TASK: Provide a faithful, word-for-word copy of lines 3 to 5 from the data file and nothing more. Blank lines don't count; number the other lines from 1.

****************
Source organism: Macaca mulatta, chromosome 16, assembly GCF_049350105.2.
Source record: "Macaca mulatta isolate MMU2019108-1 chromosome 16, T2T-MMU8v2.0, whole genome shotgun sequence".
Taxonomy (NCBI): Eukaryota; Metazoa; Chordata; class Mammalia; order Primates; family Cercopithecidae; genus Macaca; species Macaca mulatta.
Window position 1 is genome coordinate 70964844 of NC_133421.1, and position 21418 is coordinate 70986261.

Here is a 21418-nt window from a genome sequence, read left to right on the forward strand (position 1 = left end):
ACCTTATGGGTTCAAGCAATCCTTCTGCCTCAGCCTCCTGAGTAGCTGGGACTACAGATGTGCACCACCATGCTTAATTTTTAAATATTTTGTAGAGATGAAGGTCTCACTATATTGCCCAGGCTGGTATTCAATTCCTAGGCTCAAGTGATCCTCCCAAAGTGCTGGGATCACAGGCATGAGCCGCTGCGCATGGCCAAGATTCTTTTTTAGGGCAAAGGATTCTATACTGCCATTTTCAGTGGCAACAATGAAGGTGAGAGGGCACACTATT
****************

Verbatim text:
Taxonomy (NCBI): Eukaryota; Metazoa; Chordata; class Mammalia; order Primates; family Cercopithecidae; genus Macaca; species Macaca mulatta.
Window position 1 is genome coordinate 70964844 of NC_133421.1, and position 21418 is coordinate 70986261.

Here is a 21418-nt window from a genome sequence, read left to right on the forward strand (position 1 = left end):